2005, R, 128 min. Directed by Don Roos. Starring Lisa Kudrow, Steve Coogan, Jesse Bradford, Bobby Cannavale, Maggie Gyllenhaal, Jason Ritter, Tom Arnold, David Sutcliffe, Sarah Clarke, Laura Dern.
REVIEWED By Kimberley Jones, Fri., July 29, 2005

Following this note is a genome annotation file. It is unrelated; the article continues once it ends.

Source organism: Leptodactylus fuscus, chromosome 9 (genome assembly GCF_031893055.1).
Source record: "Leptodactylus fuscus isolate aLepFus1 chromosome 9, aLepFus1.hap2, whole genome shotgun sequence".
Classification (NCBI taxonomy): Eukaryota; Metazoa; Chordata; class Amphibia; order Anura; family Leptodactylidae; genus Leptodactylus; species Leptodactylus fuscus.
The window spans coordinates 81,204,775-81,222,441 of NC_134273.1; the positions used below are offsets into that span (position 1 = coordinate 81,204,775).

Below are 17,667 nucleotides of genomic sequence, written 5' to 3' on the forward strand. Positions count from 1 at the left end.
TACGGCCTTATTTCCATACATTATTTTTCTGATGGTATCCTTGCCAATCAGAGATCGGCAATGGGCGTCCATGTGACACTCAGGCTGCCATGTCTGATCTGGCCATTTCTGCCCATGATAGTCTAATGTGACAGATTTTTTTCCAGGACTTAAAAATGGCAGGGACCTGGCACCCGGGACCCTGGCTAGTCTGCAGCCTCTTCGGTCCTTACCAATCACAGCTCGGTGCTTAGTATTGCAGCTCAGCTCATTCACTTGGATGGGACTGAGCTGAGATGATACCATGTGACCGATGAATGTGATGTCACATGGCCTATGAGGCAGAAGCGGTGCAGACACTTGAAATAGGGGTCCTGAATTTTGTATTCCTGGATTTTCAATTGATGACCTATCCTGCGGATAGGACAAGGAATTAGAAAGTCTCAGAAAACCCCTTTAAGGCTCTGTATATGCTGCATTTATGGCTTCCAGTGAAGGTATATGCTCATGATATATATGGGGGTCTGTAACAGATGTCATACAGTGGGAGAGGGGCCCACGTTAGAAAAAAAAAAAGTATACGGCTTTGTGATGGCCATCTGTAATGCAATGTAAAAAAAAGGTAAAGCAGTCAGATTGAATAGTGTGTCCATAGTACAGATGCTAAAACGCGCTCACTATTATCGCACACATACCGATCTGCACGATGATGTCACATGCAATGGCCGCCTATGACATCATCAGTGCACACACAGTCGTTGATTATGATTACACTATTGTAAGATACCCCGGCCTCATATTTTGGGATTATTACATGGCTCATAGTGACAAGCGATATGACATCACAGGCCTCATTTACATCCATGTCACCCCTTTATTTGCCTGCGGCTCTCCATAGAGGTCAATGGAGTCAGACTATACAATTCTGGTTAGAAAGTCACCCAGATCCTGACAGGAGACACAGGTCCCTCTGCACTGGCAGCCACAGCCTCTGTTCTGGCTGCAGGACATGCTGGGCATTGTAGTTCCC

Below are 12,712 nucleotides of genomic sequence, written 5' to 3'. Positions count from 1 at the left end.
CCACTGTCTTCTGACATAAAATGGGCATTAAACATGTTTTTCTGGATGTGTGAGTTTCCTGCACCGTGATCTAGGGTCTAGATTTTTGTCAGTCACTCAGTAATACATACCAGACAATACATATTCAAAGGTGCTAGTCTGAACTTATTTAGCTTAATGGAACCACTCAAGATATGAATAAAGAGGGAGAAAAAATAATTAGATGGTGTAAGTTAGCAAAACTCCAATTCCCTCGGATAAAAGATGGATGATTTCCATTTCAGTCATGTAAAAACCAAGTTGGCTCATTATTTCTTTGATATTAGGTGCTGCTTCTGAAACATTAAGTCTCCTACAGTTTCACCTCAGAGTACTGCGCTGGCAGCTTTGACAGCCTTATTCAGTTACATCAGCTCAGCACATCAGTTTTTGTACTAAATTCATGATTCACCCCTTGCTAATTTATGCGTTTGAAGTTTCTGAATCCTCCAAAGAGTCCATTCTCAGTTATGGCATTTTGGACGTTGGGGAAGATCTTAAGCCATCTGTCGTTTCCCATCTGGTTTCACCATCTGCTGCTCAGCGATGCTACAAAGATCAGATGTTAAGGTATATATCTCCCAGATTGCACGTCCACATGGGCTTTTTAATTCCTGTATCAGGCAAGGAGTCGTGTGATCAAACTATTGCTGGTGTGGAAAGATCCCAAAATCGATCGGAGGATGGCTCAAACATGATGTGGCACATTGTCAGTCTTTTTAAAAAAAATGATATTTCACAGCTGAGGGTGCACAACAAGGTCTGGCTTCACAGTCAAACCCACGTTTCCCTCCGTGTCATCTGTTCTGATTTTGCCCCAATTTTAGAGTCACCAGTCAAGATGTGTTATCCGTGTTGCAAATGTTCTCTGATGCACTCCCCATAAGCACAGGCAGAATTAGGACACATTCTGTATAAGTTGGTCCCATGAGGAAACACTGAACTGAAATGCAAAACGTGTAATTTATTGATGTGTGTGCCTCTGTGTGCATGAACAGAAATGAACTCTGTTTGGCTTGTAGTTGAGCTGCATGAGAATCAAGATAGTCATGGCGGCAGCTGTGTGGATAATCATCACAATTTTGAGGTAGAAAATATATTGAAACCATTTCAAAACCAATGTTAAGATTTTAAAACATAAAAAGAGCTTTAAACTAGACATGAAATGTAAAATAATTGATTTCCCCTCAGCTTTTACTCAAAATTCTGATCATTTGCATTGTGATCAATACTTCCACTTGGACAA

The title may refer with a smirk to that other kind of happy ending – when a masseuse, cough, finishes with a bang – but writer/director Don Roos is most interested in the literal kind: in sending off his spectacularly dysfunctional characters into the sunset with not a smirk, but a wink and a smile. It’s an uphill battle, to be sure – the gang includes a blackmailer, an illegal alien, and a sexual raptor simultaneously seducing a father and his son – but Roos looks kindly even on the most "villainous" of the lot (villainous in that they are master manipulators; the rest are just bunglers). The plot, which follows three occasionally colliding stories, is a messy pileup of convenience and contrivance, but damn it all, I didn’t mind a lick. There is Mamie, an emotionally closeted abortion counselor (Kudrow), who is blackmailed by a would-be filmmaker (Bradford). Mamie’s stepbrother, Charley (Coogan), noticing a striking resemblance between his lover and the son of their best gal pals, becomes convinced that his lover’s sperm has been unwittingly used by the lesbian couple (convinced to the point of obsession and high hilarity, as British funnyman Coogan rifles frantically through their freezer looking for sperm-on-ice). Finally, there is Otis (Ritter), unwilling to acknowledge his homosexuality despite happy-ending himself every night to boss Charley’s image. Otis tries (badly) to go straight with a freeloading singer named Jude (Gyllenhaal), then stands by in horror as Jude moves on to his father (Arnold). It’s a bit of a jaw-dropper to watch Arnold, late of such yuck-yucks as The Stupids and McHale’s Navy, deliver such a sensitive, heartrending performance, but then Happy Endings is rife with surprises, both in plotting and execution (including the inspired inclusion of Dirty Three and Calexico on the soundtrack, in addition to – who woulda thunk it? – Gyllenhaal’s dead-sexy chanteuse). Initially, Roos’ habit of inserting intertitles to introduce characters – and to editorialize, too – is unsettling, until it simply becomes, like a friend’s nervous tic, just another of the weird ways in which Happy Endings functions and flourishes. This is Roos’ third film in the director’s chair (his screenwriting credits include Single White Female and Love Field): He’s carried over the edginess and warped sibling relations of his terrific debut, The Opposite of Sex, and from his really awful sophomore effort, Bounce, he’s … well, thankfully, he’s left most of that debacle behind him, save its sentimentality. Happy Endings is unabashedly sentimental (cheekily couched in a black-comic guise), with Roos acting as a sort of benevolent god over his characters. With the intertitles, he quietly tips over the fourth wall; in an early instance, he urges us to give Mamie a second chance, knowing that at first glance she appears unlovable. Sometimes his benevolence is too much – the forward thrust gets shot to hell when he insists on giving all of his characters-in-crises music-backed montages – but it’s undeniable that these characters are dear to him. And damn it all if they don’t become dear to us, too.